The Health Hazards of Volcanic Ash

 The Health Hazards of Volcanic Ash

Volcanic ash is formed during a volcanic eruption. The tiny ash particles are made up of a mixture of fine rock fragments, minerals and glass and can travel great distances when blown by the wind. In some areas, ash exposure may be unavoidable due to wind patterns that can carry volcanic ash to populated areas. Due to their size, they can be inhaled deep into the lungs which could potentially cause respiratory problems.

The acid coating that is present on freshly fallen ash is quickly removed by rain which may then go on to pollute the local water supplies. It can also damage vegetation, leading to crop failure.

Did You Know?
The term “volcano” has its origin from the name of Vulcan, the Roman god of fire.

Symptoms of Ash Exposure

The symptoms that a person exposed to ash may experience will depend on many things such as the size of the particles that had been ingested, the concentration of ash in the air, the duration of exposure, the composition of silica and gas in the ash, the meteorological conditions, and the health of the affected people.

Common respiratory symptoms include:

  • Nasal discharge
  • Throat irritation
  • Severe symptoms of bronchitis
  • Airway irritation
  • Discomfort when breathing

Eye symptoms may include:

  • Feeling that you have something in your eye
  • Painful, itchy, or reddened eyes
  • Tearing or thickened discharge
  • Corneal abrasions or scratches
  • Acute conjunctivitis

The Effects on Your Health

It is not generally known as a major health hazard if the person has only been exposed to the volcanic ash short-term. It may however, cause irritation to the eyes, nose and throat but nobody yet knows what the long-term effects volcanic ash may have on people’s health.

Those that are most at risk are children, the elderly, and those with heart and lung problems. Breathing in the volcanic ash can:

  • Cause minor breathing problems
  • Make heart and lung disease get worse; and
  • Premature death

Following the volcanic eruption of Mount St. Helens in 1980, studies that were carried out on animals showed that the damage done by the ash was minor. This was still the case for animals that had been exposed to a lot of ash.

In very rare circumstances, long-term exposure to fine volcanic ash may lead to serious lung diseases. For this to happen, the ash must contain crystalline silica and the people must be exposed to the ash in high concentrations over many years.

Indirect Health Effects of Volcanic Ash

As well as the health effects mentioned above, it is important that we also look at the indirect impacts of large ashfall.

  • On the Roads – Visibility will more than likely be reduced which may cause accidents. Not only are road markings covered up but the layers of ash can be very slippery.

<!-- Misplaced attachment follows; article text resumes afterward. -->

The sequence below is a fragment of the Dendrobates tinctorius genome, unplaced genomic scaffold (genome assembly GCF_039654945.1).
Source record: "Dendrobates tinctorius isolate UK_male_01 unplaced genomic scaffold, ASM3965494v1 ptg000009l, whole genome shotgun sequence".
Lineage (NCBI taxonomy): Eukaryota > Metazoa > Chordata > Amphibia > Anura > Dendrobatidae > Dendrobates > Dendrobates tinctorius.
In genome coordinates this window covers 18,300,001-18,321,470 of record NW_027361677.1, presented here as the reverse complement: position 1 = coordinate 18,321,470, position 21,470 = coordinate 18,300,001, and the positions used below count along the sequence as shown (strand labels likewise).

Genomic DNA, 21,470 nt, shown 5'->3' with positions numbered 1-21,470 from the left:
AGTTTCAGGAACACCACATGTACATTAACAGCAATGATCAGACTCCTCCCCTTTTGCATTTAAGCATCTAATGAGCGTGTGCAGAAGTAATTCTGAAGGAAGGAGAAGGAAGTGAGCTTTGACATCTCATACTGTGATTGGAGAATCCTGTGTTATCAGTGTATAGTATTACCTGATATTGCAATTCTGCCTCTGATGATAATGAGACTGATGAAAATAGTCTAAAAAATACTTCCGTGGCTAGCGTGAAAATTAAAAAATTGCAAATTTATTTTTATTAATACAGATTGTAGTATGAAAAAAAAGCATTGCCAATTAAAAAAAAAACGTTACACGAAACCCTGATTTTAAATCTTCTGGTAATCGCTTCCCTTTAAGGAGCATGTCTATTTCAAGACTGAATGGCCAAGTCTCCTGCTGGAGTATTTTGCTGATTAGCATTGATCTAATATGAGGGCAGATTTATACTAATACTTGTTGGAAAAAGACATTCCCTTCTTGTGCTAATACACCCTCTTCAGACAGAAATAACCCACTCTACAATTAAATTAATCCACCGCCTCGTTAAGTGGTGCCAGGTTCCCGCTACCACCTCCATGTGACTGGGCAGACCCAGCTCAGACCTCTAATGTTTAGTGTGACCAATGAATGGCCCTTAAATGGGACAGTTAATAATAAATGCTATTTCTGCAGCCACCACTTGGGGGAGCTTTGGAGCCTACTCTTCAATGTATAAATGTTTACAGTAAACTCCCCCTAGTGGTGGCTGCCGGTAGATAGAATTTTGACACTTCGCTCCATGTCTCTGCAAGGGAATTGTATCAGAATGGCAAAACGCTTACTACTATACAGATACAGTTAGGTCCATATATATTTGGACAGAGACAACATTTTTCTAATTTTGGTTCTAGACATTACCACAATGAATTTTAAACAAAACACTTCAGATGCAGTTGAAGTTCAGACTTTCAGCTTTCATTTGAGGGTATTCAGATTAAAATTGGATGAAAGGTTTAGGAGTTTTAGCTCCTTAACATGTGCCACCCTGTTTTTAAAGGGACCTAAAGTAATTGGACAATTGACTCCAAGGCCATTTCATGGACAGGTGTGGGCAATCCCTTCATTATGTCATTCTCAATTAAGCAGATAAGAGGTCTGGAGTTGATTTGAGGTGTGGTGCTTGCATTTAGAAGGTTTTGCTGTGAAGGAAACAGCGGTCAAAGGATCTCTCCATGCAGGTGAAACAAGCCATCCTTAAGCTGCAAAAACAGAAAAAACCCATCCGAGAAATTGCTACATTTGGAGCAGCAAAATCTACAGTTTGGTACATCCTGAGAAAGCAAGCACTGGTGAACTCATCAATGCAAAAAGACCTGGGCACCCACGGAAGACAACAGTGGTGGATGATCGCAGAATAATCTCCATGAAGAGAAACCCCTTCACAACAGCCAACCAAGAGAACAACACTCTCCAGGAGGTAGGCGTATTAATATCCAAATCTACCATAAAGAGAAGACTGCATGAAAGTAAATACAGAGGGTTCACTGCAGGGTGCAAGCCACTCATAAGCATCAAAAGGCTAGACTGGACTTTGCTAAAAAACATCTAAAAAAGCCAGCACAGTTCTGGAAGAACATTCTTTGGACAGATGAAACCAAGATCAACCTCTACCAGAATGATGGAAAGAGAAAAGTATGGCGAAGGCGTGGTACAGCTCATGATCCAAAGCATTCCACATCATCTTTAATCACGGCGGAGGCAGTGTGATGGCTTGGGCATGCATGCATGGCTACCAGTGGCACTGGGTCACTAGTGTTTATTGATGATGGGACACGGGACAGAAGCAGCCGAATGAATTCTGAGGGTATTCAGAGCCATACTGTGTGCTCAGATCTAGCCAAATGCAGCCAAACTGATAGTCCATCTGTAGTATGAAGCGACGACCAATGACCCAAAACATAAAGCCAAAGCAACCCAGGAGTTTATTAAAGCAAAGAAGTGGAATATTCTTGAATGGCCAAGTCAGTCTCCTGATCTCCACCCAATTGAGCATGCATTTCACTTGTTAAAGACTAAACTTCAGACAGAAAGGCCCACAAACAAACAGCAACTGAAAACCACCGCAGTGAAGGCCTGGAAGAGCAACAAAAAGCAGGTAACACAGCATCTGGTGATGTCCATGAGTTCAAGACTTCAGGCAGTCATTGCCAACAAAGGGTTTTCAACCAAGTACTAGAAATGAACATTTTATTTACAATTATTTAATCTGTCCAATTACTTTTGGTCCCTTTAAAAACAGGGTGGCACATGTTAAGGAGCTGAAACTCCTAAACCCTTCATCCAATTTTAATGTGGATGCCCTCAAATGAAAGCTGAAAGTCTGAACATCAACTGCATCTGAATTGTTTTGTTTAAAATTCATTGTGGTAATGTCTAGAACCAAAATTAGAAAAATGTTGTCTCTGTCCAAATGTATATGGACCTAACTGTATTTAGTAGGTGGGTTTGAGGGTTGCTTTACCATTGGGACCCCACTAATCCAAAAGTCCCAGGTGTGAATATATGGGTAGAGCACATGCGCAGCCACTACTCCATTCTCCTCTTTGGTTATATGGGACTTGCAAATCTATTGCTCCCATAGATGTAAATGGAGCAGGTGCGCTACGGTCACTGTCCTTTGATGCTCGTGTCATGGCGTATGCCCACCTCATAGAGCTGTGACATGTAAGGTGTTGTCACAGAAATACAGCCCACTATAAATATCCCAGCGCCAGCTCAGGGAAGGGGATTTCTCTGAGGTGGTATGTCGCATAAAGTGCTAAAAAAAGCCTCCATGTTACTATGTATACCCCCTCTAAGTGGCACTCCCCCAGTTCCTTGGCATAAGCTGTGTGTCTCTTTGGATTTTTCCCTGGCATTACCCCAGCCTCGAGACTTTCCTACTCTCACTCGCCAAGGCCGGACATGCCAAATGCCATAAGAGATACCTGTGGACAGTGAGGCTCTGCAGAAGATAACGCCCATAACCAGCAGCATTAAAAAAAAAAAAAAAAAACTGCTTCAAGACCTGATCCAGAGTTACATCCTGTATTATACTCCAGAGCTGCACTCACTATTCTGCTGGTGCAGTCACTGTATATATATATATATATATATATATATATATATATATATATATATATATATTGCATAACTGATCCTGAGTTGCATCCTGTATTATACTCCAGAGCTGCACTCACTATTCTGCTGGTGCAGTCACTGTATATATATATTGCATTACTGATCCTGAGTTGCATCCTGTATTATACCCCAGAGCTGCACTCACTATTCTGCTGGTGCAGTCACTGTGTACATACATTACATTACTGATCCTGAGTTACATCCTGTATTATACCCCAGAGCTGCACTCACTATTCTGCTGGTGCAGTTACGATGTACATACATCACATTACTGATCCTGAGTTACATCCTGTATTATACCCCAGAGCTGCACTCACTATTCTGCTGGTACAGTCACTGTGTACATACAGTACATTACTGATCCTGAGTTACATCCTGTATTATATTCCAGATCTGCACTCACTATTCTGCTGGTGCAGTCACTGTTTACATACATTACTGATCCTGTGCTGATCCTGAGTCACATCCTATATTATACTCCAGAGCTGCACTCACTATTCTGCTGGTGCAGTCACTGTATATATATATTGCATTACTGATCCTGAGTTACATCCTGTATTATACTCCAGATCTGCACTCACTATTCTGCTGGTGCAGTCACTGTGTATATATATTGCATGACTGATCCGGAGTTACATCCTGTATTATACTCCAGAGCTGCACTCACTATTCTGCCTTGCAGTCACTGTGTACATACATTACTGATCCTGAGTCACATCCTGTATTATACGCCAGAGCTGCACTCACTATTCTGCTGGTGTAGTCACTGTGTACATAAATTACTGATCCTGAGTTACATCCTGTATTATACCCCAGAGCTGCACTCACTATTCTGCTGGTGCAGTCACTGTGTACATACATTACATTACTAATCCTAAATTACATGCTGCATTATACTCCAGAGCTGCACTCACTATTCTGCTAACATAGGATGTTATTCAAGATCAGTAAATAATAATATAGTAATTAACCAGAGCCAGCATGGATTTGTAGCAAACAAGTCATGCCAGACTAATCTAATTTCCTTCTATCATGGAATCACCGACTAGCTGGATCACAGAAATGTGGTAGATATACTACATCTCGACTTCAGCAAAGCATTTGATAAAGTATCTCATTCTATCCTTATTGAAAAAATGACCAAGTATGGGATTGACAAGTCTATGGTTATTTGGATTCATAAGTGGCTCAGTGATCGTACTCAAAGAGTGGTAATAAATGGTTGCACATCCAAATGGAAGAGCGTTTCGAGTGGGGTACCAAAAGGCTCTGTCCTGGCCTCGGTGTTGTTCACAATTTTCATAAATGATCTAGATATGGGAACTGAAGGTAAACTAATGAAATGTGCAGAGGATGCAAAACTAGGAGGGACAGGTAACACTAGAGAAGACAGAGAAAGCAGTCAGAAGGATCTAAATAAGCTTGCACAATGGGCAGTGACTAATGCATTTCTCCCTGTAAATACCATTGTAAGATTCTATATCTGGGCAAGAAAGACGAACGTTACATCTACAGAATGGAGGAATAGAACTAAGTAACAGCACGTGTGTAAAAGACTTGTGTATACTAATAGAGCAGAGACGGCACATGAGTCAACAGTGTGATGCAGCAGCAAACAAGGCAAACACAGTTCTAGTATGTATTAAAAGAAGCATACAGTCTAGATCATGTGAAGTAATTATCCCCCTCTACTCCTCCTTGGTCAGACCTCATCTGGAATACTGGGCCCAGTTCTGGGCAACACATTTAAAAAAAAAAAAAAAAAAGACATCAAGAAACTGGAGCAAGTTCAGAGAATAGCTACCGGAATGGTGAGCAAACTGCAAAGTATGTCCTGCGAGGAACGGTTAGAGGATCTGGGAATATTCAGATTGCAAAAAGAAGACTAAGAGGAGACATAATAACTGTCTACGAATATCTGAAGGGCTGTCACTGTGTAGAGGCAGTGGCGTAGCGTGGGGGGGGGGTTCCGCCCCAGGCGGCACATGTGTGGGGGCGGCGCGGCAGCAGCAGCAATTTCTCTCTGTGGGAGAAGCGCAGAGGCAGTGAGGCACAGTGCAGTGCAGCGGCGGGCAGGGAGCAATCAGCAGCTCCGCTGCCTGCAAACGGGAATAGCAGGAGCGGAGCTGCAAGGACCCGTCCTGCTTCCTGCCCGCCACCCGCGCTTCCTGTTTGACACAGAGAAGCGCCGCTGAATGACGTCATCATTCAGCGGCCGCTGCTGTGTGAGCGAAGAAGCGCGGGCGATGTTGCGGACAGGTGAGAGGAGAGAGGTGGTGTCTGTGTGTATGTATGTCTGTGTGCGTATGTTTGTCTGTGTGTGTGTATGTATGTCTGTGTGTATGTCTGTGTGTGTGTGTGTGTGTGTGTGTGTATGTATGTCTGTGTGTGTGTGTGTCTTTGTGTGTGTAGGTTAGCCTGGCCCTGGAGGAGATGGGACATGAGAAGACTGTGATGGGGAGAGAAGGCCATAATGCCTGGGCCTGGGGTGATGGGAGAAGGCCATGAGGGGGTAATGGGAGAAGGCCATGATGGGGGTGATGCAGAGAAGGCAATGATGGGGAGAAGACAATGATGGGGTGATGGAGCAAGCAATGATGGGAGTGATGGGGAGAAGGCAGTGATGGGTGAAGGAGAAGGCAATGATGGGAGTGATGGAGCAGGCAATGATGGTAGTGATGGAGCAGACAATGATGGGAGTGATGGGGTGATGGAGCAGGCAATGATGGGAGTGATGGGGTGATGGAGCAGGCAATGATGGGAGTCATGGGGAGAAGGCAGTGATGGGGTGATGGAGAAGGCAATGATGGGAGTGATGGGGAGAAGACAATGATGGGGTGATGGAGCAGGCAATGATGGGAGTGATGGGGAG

• Effects on Power – Ashfall may lead to power cuts. Wet ash is conductive, so it is essential that safe operating procedures are stringently followed when cleaning power supply equipment.
  • Effects on Water – The local water supply can become contaminated. Small, open water supplies such as domestic water tanks with roof drainage are especially vulnerable to volcanic ashfall. While the risk of toxicity is low, the pH may be reduced or chlorination inhibited. There may also be water shortages following ashfall due to extra water demands for clean-up.
  • Effects on Sanitation – Large ashfall may temporarily disable municipal sanitation systems which can lead to increased disease in the affected areas.
  • Roof Collapse Risk – The weight of the ash can cause roofs to collapse which can cause serious injury or death.
  • Animal Health – If the ash is coated in hydrofluoric acid, the ash can be very toxic to grazing animals.

Minimizing the Risks of Volcanic Ash

As we mentioned earlier, because the ash particles are so small, they can be breathed deep into your lungs. For this reason you should not breathe it in if you can help it.

  • Dust masks or filter masks should be worn when outside
  • You can wet the ash to reduce airborne disruption of the particles once they have settled
  • Protect your eyes with goggles or glasses but avoid wearing contact lenses
  • Those that we mentioned above that were most at risk should take special care to limit their exposure to the ash
  • Keep all windows and doors closed, stay indoors when possible and avoid strenuous outdoor activities, like jogging, cycling or heavy yard work.
  • Cover bare skin to prevent irritation from prolonged contact with particles
  • Stay tuned into your local radio station or television for the latest weather reports for information about the air quality in your area
  • Take special care when driving, as reduced visibility often occurs and increases the risk of traffic accidents
  • If you experience any symptoms that you believe is due to exposure to the ash, speak with your doctor as soon as you can.

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